There are a variety of factors that may influence a woman’s ability to become pregnant and to maintain a healthy pregnancy after conception. Circumstances related to age, stress, hormones, drug and alcohol use, and sexually transmitted infections are often brought into question, but in particular the impact of weight on fertility has left much to be discovered.
To help explain why overweight and obese women frequently endure fertility and pregnancy complications, we sat down with UPMC Magee-Womens Hospital’s Dr. Meredith Snook.
Are there issues regarding fertility for overweight or obese women?
A: We do know that overweight or obese women can be fertile. However, excess abdominal fat and weight can increase the risk for menstrual abnormalities, such as irregular cycles and ovulation dysfunction, which could make it more difficult for women to get pregnant.
A lot of women may find success with pregnancy if they can lose even just a little bit of weight, since this can sometimes be enough to resume ovulation and return their cycle back to normal. This does not always have to require a drastic loss, sometimes even dropping 10 pounds can be helpful. It’s not always easy for women to do this but thinking about potentially finding success and having a baby can be highly motivating for aspiring moms.
Why can it be harder for overweight or obese women to get pregnant even if they have a regular menstrual cycle?
A: We aren’t entirely sure, but we think one mechanism is that the estrogen created by excess fat tissue could be affecting the areas of the brain involved with ovulation. In addition, some studies have found that obesity may alter egg quality and is associated with poor embryo development. Obesity may change or alter the environment of the lining of the uterus, which could cause pregnancies to be less successful. Studies have also found a link between obesity and increased risk of pregnancy loss or complications with birth. Maternal obesity is strongly associated with conditions like preeclampsia, gestational diabetes and stillbirths.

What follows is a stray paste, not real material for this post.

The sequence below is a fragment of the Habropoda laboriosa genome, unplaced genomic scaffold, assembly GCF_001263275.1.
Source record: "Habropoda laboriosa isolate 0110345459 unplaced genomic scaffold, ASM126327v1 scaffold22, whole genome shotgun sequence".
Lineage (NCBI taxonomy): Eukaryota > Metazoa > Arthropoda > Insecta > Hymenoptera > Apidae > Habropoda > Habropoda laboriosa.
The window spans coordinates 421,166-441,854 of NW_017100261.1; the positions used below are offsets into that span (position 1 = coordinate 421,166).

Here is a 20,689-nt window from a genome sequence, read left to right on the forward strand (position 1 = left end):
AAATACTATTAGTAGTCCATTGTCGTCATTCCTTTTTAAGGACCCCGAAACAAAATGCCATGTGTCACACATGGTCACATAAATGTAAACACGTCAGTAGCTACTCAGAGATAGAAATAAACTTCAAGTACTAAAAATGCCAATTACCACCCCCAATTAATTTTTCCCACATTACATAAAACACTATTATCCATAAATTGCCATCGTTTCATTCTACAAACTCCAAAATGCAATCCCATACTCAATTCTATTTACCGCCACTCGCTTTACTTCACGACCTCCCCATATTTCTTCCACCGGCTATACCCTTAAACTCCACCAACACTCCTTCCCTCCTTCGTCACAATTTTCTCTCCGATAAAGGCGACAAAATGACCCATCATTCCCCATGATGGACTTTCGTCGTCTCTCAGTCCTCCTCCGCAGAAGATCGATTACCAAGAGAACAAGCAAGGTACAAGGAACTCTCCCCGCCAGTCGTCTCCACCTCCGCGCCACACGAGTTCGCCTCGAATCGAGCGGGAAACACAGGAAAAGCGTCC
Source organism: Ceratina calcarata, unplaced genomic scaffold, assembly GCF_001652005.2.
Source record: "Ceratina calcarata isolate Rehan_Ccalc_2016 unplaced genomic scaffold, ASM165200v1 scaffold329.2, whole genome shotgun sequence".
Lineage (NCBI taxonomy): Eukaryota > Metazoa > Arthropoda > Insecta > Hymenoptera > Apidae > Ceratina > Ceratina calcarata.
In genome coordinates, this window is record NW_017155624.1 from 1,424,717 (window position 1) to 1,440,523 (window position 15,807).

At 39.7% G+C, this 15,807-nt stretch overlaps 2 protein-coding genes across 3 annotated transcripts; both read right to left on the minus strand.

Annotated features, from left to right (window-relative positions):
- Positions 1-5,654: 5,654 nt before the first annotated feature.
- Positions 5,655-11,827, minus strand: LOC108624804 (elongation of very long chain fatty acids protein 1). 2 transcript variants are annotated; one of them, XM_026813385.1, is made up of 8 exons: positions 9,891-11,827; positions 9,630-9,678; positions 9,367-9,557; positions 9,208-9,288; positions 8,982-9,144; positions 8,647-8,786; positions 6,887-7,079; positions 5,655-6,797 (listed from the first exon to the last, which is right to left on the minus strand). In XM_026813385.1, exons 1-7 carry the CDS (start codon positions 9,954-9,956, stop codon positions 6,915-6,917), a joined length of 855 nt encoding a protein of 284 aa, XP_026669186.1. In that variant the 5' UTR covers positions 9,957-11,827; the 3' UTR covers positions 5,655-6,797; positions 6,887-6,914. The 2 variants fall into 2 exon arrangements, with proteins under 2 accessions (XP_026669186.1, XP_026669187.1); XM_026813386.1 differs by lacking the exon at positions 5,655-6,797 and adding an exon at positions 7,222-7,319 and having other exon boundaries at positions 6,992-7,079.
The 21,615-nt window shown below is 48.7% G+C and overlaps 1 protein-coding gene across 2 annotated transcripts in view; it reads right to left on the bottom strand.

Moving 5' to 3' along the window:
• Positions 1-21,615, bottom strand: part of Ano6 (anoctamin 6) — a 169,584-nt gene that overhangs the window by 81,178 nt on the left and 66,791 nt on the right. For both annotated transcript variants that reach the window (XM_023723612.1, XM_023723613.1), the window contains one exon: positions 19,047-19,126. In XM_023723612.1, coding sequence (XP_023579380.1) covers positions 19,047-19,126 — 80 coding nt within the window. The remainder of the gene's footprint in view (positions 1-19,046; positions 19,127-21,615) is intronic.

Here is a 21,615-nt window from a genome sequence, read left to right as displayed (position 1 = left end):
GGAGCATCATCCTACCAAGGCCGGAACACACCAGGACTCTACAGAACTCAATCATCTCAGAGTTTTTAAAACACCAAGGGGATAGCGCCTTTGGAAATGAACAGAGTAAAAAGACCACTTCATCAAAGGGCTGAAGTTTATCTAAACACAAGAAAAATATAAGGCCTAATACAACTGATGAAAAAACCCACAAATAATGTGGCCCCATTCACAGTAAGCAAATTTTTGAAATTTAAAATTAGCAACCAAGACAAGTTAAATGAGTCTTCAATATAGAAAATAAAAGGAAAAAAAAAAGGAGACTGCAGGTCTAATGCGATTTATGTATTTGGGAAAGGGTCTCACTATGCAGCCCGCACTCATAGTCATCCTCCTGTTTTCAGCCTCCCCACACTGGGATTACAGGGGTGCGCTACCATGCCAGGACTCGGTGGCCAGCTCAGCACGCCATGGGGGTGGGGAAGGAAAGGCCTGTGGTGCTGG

Ovulation problems are often caused by polycystic ovary syndrome (PCOS)—does weight play a role in this?
A: Often, women with PCOS struggle with their weight, but not every woman with PCOS is overweight or obese. The typical PCOS patient can vary, yet many women within that category can overcome ovulation dysfunction with oral or even injected medications.
There are many thin women who have PCOS, and so weight cannot be deemed the only factor causing complications with this condition.
Can losing weight help women increase their chances of pregnancy?
A: Losing a little bit of weight, even 7% to 10% of a woman’s body weight, will sometimes help regulate the menstrual cycle, potentially increasing the ability to get pregnant. Often, medications to induce ovulation don’t work as well for obese women, and women with very high BMIs may experience difficulty with IVF treatments.
In general, women with BMIs over 30 can have irregular cycles and increased risk of miscarriage, birth defects and complications. My recommendations to women trying to lose weight include doing 150 minutes of moderate activity a week and establishing strategies to monitor calorie intake.
There are a variety of specific factors that go into conceiving and carrying out a healthy pregnancy. It is important for women to talk with their doctor to determine the best course of action based on their personal needs. To find resources and doctors at UPMC Magee, contact the Center for Fertility and Reproductive Endocrinology online or by calling 412-641-1600.